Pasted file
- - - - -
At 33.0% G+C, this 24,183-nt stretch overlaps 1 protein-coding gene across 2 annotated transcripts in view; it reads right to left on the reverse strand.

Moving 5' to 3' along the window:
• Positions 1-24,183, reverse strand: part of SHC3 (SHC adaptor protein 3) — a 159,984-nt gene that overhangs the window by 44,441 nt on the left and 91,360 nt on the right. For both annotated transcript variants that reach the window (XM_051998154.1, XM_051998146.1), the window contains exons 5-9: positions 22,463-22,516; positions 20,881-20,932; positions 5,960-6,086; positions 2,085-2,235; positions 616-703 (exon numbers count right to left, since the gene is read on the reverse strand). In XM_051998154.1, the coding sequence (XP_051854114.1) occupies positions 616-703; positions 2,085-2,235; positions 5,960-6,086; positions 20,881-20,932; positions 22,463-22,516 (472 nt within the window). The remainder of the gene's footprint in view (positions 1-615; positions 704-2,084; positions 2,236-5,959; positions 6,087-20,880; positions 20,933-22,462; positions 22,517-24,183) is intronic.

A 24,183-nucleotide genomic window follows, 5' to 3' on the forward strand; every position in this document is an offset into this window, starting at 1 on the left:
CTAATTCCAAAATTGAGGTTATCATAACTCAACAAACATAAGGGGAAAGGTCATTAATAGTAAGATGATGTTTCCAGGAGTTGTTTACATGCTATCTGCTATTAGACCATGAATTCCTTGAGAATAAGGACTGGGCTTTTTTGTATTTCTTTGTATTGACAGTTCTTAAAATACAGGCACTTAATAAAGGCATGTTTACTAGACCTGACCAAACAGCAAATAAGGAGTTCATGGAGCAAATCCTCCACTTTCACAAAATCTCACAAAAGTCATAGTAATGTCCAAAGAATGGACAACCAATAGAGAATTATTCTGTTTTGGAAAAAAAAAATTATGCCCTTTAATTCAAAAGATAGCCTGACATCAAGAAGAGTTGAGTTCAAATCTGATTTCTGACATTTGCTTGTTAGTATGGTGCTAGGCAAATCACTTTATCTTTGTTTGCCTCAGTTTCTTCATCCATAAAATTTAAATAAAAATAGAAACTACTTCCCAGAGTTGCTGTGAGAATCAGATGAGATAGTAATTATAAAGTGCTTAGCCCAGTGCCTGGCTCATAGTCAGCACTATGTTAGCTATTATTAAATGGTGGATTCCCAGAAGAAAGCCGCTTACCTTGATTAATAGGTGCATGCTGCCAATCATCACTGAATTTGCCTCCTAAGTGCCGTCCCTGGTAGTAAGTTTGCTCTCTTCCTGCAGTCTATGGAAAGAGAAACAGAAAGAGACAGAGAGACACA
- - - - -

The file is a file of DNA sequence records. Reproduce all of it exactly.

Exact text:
At 33.0% G+C, this 24,183-nt stretch overlaps 1 protein-coding gene across 2 annotated transcripts in view; it reads right to left on the reverse strand.

Moving 5' to 3' along the window:
• Positions 1-24,183, reverse strand: part of SHC3 (SHC adaptor protein 3) — a 159,984-nt gene that overhangs the window by 44,441 nt on the left and 91,360 nt on the right. For both annotated transcript variants that reach the window (XM_051998154.1, XM_051998146.1), the window contains exons 5-9: positions 22,463-22,516; positions 20,881-20,932; positions 5,960-6,086; positions 2,085-2,235; positions 616-703 (exon numbers count right to left, since the gene is read on the reverse strand). In XM_051998154.1, the coding sequence (XP_051854114.1) occupies positions 616-703; positions 2,085-2,235; positions 5,960-6,086; positions 20,881-20,932; positions 22,463-22,516 (472 nt within the window). The remainder of the gene's footprint in view (positions 1-615; positions 704-2,084; positions 2,236-5,959; positions 6,087-20,880; positions 20,933-22,462; positions 22,517-24,183) is intronic.

A 24,183-nucleotide genomic window follows, 5' to 3' on the forward strand; every position in this document is an offset into this window, starting at 1 on the left:
CTAATTCCAAAATTGAGGTTATCATAACTCAACAAACATAAGGGGAAAGGTCATTAATAGTAAGATGATGTTTCCAGGAGTTGTTTACATGCTATCTGCTATTAGACCATGAATTCCTTGAGAATAAGGACTGGGCTTTTTTGTATTTCTTTGTATTGACAGTTCTTAAAATACAGGCACTTAATAAAGGCATGTTTACTAGACCTGACCAAACAGCAAATAAGGAGTTCATGGAGCAAATCCTCCACTTTCACAAAATCTCACAAAAGTCATAGTAATGTCCAAAGAATGGACAACCAATAGAGAATTATTCTGTTTTGGAAAAAAAAAATTATGCCCTTTAATTCAAAAGATAGCCTGACATCAAGAAGAGTTGAGTTCAAATCTGATTTCTGACATTTGCTTGTTAGTATGGTGCTAGGCAAATCACTTTATCTTTGTTTGCCTCAGTTTCTTCATCCATAAAATTTAAATAAAAATAGAAACTACTTCCCAGAGTTGCTGTGAGAATCAGATGAGATAGTAATTATAAAGTGCTTAGCCCAGTGCCTGGCTCATAGTCAGCACTATGTTAGCTATTATTAAATGGTGGATTCCCAGAAGAAAGCCGCTTACCTTGATTAATAGGTGCATGCTGCCAATCATCACTGAATTTGCCTCCTAAGTGCCGTCCCTGGTAGTAAGTTTGCTCTCTTCCTGCAGTCTATGGAAAGAGAAACAGAAAGAGACAGAGAGACACA